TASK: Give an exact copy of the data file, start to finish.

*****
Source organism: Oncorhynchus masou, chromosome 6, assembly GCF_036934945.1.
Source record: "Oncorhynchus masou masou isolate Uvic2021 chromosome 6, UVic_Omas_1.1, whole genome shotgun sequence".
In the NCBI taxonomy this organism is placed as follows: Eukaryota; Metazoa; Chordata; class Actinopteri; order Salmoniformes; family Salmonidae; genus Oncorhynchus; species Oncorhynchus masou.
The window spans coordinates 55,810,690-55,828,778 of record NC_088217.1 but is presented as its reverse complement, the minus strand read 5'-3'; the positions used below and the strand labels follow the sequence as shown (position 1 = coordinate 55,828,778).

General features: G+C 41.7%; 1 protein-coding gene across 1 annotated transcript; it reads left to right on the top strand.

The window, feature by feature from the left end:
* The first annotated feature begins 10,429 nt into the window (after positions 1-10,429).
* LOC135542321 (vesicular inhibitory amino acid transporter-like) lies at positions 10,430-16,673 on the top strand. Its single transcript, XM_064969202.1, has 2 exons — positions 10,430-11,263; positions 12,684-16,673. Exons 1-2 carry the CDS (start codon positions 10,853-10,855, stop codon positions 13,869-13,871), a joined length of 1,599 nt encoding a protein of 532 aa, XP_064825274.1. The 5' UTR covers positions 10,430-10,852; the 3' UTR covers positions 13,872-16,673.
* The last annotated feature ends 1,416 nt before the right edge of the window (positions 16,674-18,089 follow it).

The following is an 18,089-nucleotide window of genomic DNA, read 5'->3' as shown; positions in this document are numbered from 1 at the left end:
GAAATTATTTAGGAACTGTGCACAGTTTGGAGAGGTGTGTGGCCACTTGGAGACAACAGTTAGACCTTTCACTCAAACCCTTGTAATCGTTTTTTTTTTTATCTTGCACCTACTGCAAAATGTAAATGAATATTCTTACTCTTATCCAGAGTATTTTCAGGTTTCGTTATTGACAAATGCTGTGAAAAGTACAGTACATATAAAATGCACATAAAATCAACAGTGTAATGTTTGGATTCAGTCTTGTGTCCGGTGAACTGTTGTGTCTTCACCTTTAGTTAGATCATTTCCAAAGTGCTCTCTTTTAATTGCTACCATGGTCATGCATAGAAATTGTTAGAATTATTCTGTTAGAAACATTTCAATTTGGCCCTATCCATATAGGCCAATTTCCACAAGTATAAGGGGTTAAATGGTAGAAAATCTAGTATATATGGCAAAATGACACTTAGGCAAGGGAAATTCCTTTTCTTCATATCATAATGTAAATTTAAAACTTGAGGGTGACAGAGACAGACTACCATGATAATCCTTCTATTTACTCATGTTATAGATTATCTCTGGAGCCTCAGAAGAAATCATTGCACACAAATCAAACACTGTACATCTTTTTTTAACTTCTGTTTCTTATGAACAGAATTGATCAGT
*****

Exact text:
Source organism: Oncorhynchus masou, chromosome 6, assembly GCF_036934945.1.
Source record: "Oncorhynchus masou masou isolate Uvic2021 chromosome 6, UVic_Omas_1.1, whole genome shotgun sequence".
In the NCBI taxonomy this organism is placed as follows: Eukaryota; Metazoa; Chordata; class Actinopteri; order Salmoniformes; family Salmonidae; genus Oncorhynchus; species Oncorhynchus masou.
The window spans coordinates 55,810,690-55,828,778 of record NC_088217.1 but is presented as its reverse complement, the minus strand read 5'-3'; the positions used below and the strand labels follow the sequence as shown (position 1 = coordinate 55,828,778).

General features: G+C 41.7%; 1 protein-coding gene across 1 annotated transcript; it reads left to right on the top strand.

The window, feature by feature from the left end:
* The first annotated feature begins 10,429 nt into the window (after positions 1-10,429).
* LOC135542321 (vesicular inhibitory amino acid transporter-like) lies at positions 10,430-16,673 on the top strand. Its single transcript, XM_064969202.1, has 2 exons — positions 10,430-11,263; positions 12,684-16,673. Exons 1-2 carry the CDS (start codon positions 10,853-10,855, stop codon positions 13,869-13,871), a joined length of 1,599 nt encoding a protein of 532 aa, XP_064825274.1. The 5' UTR covers positions 10,430-10,852; the 3' UTR covers positions 13,872-16,673.
* The last annotated feature ends 1,416 nt before the right edge of the window (positions 16,674-18,089 follow it).

The following is an 18,089-nucleotide window of genomic DNA, read 5'->3' as shown; positions in this document are numbered from 1 at the left end:
GAAATTATTTAGGAACTGTGCACAGTTTGGAGAGGTGTGTGGCCACTTGGAGACAACAGTTAGACCTTTCACTCAAACCCTTGTAATCGTTTTTTTTTTTATCTTGCACCTACTGCAAAATGTAAATGAATATTCTTACTCTTATCCAGAGTATTTTCAGGTTTCGTTATTGACAAATGCTGTGAAAAGTACAGTACATATAAAATGCACATAAAATCAACAGTGTAATGTTTGGATTCAGTCTTGTGTCCGGTGAACTGTTGTGTCTTCACCTTTAGTTAGATCATTTCCAAAGTGCTCTCTTTTAATTGCTACCATGGTCATGCATAGAAATTGTTAGAATTATTCTGTTAGAAACATTTCAATTTGGCCCTATCCATATAGGCCAATTTCCACAAGTATAAGGGGTTAAATGGTAGAAAATCTAGTATATATGGCAAAATGACACTTAGGCAAGGGAAATTCCTTTTCTTCATATCATAATGTAAATTTAAAACTTGAGGGTGACAGAGACAGACTACCATGATAATCCTTCTATTTACTCATGTTATAGATTATCTCTGGAGCCTCAGAAGAAATCATTGCACACAAATCAAACACTGTACATCTTTTTTTAACTTCTGTTTCTTATGAACAGAATTGATCAGT